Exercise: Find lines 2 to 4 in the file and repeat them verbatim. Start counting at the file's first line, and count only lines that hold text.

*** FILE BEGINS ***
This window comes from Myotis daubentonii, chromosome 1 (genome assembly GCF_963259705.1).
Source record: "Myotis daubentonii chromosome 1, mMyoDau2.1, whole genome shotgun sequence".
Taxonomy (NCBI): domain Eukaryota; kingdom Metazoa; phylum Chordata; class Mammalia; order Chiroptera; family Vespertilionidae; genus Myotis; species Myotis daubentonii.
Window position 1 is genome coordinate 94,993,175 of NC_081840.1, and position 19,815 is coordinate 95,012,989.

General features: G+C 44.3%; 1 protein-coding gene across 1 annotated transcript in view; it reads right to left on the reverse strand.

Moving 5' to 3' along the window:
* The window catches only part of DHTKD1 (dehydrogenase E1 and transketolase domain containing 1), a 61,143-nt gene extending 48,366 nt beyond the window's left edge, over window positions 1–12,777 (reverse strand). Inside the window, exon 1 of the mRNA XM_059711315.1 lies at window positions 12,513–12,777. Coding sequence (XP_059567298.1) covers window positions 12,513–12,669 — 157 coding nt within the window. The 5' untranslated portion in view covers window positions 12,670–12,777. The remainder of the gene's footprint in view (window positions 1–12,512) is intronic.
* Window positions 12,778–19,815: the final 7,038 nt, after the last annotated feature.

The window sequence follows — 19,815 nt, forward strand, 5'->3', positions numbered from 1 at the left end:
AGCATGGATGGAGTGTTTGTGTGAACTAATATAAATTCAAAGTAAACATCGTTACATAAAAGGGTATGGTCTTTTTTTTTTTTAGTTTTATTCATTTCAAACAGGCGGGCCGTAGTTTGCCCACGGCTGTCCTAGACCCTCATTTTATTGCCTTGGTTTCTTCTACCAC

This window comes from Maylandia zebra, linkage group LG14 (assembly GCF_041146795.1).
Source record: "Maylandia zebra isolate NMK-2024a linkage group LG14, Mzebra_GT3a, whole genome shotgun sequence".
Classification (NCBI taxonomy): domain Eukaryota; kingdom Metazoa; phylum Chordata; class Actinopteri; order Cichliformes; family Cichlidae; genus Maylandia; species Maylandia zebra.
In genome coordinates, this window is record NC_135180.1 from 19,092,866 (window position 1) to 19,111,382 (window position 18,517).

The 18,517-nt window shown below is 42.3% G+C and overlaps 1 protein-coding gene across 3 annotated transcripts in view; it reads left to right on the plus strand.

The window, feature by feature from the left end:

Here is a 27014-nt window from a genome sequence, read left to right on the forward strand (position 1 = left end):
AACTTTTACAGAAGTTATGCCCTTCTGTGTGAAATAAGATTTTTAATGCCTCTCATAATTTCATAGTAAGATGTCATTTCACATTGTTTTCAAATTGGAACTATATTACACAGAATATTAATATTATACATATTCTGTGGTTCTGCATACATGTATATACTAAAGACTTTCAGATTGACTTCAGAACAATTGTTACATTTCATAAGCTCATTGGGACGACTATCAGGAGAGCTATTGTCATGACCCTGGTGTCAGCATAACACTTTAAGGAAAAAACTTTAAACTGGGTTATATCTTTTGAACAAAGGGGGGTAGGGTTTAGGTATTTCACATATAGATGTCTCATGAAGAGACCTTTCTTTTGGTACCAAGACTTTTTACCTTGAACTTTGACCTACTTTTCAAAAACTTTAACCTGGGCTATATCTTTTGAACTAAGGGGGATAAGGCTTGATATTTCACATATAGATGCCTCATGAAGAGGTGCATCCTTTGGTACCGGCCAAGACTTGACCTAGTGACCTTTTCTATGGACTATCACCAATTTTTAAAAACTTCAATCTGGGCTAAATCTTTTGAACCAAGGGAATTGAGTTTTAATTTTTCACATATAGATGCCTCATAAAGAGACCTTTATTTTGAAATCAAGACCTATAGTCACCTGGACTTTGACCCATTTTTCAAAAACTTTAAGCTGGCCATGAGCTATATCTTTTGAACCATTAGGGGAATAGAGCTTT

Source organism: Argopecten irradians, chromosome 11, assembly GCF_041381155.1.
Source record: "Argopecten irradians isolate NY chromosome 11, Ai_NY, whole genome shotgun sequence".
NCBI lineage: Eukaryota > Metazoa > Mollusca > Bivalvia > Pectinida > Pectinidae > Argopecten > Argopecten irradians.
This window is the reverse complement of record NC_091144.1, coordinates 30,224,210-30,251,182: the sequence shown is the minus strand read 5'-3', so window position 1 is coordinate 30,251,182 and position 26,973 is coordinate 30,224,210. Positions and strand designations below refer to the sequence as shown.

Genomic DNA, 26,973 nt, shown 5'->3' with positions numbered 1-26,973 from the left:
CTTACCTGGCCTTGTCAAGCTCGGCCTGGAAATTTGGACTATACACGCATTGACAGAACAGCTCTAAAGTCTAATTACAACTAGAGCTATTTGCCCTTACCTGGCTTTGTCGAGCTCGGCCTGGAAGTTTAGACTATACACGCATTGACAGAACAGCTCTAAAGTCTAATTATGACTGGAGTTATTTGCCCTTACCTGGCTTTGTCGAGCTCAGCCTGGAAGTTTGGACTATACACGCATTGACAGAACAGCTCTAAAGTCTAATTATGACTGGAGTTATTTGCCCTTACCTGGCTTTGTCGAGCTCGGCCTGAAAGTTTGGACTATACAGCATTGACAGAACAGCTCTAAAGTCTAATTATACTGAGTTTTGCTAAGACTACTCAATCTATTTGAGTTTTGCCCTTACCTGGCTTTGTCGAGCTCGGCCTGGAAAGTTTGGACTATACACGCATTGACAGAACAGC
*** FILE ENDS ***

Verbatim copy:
Source record: "Myotis daubentonii chromosome 1, mMyoDau2.1, whole genome shotgun sequence".
Taxonomy (NCBI): domain Eukaryota; kingdom Metazoa; phylum Chordata; class Mammalia; order Chiroptera; family Vespertilionidae; genus Myotis; species Myotis daubentonii.
Window position 1 is genome coordinate 94,993,175 of NC_081840.1, and position 19,815 is coordinate 95,012,989.